In the pre-internet days, sales departments were in charge of the customer relationship. Potential customers had limited information, so they had to interact with sales professionals to find out more about products and services.
But the digital age has remixed that formula, thrusting buyers into the position of power. As a result, a dramatic transition is afoot, and it is altering the way sales leaders manage their organizations and interact with their customers. At the same time that sales leaders need to stay ahead of the breakneck changes within their markets, they must educate their management on the seller's role in the digital era.
The research makes it clear that it's both an exciting and challenging time to be a VP of Sales. Here are four of the emerging trends that will affect the future success of every VP of Sales.
The Digital Customer Who's Hesitant to Engage with Sales Reps
The majority of buyers would rather research products and solutions on their own. For many sales leaders, this is disheartening. They want their sales reps to speak with buyers early in the buying cycle. They want to shape buyer's solution criteria as soon as possible so that they don't have to compete on price. But buyers are reluctant to oblige.
Why are so many buyers trying to avoid sales reps? One reason is that sellers have not adapted to the new buying dynamic. Sales reps continue to pounce and pitch and push, which annoys buyers. Instead, sales reps should be helping buyers do their research.
In many ways, today's sales reps need to act more like librarians who help their buyers research their problems, who share their buyers' quest for more information, and who actively share great resources with their buyers – without making it feel like a proposal is always around the corner.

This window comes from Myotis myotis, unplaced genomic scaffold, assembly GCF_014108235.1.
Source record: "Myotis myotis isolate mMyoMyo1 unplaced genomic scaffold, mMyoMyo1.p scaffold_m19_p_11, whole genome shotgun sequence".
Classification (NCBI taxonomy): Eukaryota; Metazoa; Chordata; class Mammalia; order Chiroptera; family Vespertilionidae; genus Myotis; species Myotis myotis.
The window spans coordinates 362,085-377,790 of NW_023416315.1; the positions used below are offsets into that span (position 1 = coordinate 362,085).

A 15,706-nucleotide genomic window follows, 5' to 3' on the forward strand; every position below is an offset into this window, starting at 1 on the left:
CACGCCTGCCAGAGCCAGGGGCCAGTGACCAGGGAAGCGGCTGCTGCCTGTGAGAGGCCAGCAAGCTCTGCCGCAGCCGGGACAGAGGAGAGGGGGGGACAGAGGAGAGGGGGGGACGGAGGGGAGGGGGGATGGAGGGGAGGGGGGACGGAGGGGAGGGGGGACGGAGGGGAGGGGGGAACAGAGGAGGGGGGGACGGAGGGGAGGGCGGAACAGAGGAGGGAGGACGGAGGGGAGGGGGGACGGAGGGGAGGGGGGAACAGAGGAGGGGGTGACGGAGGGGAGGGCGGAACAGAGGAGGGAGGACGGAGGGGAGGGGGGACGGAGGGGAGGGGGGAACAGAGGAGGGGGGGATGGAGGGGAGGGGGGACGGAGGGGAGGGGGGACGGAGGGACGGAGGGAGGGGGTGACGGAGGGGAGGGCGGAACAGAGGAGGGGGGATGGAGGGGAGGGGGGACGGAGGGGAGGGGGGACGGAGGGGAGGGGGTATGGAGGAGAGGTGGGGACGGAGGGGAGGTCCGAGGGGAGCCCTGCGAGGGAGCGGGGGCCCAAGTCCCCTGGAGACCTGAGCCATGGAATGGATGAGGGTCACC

Until sales reps become better research partners, we will continue to see buyers avoid sales reps, and sales teams will continue to struggle to attain quotas.
The Explosion of Sales Technology
Over the last decade, marketers have had to navigate the rising tide of marketing technology solutions. Now, the tide is turning, and it's heading for the sales department.
Sales leaders, be prepared to be inundated by sales technology options. To succeed, you'll have to be judicious about your sales technology stack.
Every shiny, new technology is tempting. But sales leaders need to keep two things in mind. First, if you ask your sales reps to use too many applications, it will be hard to scale best practices across your team. So, watch out for point solutions that help your team do one thing and one thing only.
Second, your overall objective shouldn't be to find a solution with as many bells and whistles as possible – just in case you might use them one day down the road. Rather, your goal should be to purchase solutions that let your team quickly achieve mastery over the actions that will have the biggest impact.
Finding the Right Hires